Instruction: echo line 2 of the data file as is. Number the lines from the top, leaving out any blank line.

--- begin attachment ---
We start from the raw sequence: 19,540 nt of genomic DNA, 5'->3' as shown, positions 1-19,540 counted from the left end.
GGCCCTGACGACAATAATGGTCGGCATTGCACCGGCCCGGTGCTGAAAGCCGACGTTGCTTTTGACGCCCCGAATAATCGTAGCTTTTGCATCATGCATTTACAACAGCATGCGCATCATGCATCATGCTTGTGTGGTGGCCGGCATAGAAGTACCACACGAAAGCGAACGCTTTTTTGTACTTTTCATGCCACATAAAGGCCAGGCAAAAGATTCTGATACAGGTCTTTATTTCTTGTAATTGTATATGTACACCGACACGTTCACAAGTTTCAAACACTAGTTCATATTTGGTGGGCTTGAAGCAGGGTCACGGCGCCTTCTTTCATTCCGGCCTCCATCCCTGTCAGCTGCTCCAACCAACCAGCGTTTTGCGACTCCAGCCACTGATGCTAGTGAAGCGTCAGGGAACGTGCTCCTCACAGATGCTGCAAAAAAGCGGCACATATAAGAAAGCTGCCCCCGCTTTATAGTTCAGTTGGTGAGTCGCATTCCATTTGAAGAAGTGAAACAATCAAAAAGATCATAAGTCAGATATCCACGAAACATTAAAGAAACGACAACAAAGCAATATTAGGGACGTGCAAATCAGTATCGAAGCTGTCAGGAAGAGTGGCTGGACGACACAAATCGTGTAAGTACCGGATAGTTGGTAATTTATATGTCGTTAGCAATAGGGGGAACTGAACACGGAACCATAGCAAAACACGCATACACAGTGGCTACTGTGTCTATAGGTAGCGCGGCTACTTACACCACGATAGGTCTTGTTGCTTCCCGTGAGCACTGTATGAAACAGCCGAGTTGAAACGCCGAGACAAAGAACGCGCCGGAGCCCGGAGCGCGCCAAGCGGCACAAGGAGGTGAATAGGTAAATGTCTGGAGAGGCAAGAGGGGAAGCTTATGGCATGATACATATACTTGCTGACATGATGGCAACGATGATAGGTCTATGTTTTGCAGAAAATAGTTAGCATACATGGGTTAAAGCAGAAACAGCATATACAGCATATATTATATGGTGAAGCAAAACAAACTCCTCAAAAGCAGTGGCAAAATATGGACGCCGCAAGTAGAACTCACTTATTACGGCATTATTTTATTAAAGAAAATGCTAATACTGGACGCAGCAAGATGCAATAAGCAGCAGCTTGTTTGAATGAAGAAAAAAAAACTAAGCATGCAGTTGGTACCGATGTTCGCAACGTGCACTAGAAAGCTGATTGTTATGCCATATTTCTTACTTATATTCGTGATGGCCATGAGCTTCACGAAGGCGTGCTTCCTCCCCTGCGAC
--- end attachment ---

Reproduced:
GGCCCTGACGACAATAATGGTCGGCATTGCACCGGCCCGGTGCTGAAAGCCGACGTTGCTTTTGACGCCCCGAATAATCGTAGCTTTTGCATCATGCATTTACAACAGCATGCGCATCATGCATCATGCTTGTGTGGTGGCCGGCATAGAAGTACCACACGAAAGCGAACGCTTTTTTGTACTTTTCATGCCACATAAAGGCCAGGCAAAAGATTCTGATACAGGTCTTTATTTCTTGTAATTGTATATGTACACCGACACGTTCACAAGTTTCAAACACTAGTTCATATTTGGTGGGCTTGAAGCAGGGTCACGGCGCCTTCTTTCATTCCGGCCTCCATCCCTGTCAGCTGCTCCAACCAACCAGCGTTTTGCGACTCCAGCCACTGATGCTAGTGAAGCGTCAGGGAACGTGCTCCTCACAGATGCTGCAAAAAAGCGGCACATATAAGAAAGCTGCCCCCGCTTTATAGTTCAGTTGGTGAGTCGCATTCCATTTGAAGAAGTGAAACAATCAAAAAGATCATAAGTCAGATATCCACGAAACATTAAAGAAACGACAACAAAGCAATATTAGGGACGTGCAAATCAGTATCGAAGCTGTCAGGAAGAGTGGCTGGACGACACAAATCGTGTAAGTACCGGATAGTTGGTAATTTATATGTCGTTAGCAATAGGGGGAACTGAACACGGAACCATAGCAAAACACGCATACACAGTGGCTACTGTGTCTATAGGTAGCGCGGCTACTTACACCACGATAGGTCTTGTTGCTTCCCGTGAGCACTGTATGAAACAGCCGAGTTGAAACGCCGAGACAAAGAACGCGCCGGAGCCCGGAGCGCGCCAAGCGGCACAAGGAGGTGAATAGGTAAATGTCTGGAGAGGCAAGAGGGGAAGCTTATGGCATGATACATATACTTGCTGACATGATGGCAACGATGATAGGTCTATGTTTTGCAGAAAATAGTTAGCATACATGGGTTAAAGCAGAAACAGCATATACAGCATATATTATATGGTGAAGCAAAACAAACTCCTCAAAAGCAGTGGCAAAATATGGACGCCGCAAGTAGAACTCACTTATTACGGCATTATTTTATTAAAGAAAATGCTAATACTGGACGCAGCAAGATGCAATAAGCAGCAGCTTGTTTGAATGAAGAAAAAAAAACTAAGCATGCAGTTGGTACCGATGTTCGCAACGTGCACTAGAAAGCTGATTGTTATGCCATATTTCTTACTTATATTCGTGATGGCCATGAGCTTCACGAAGGCGTGCTTCCTCCCCTGCGAC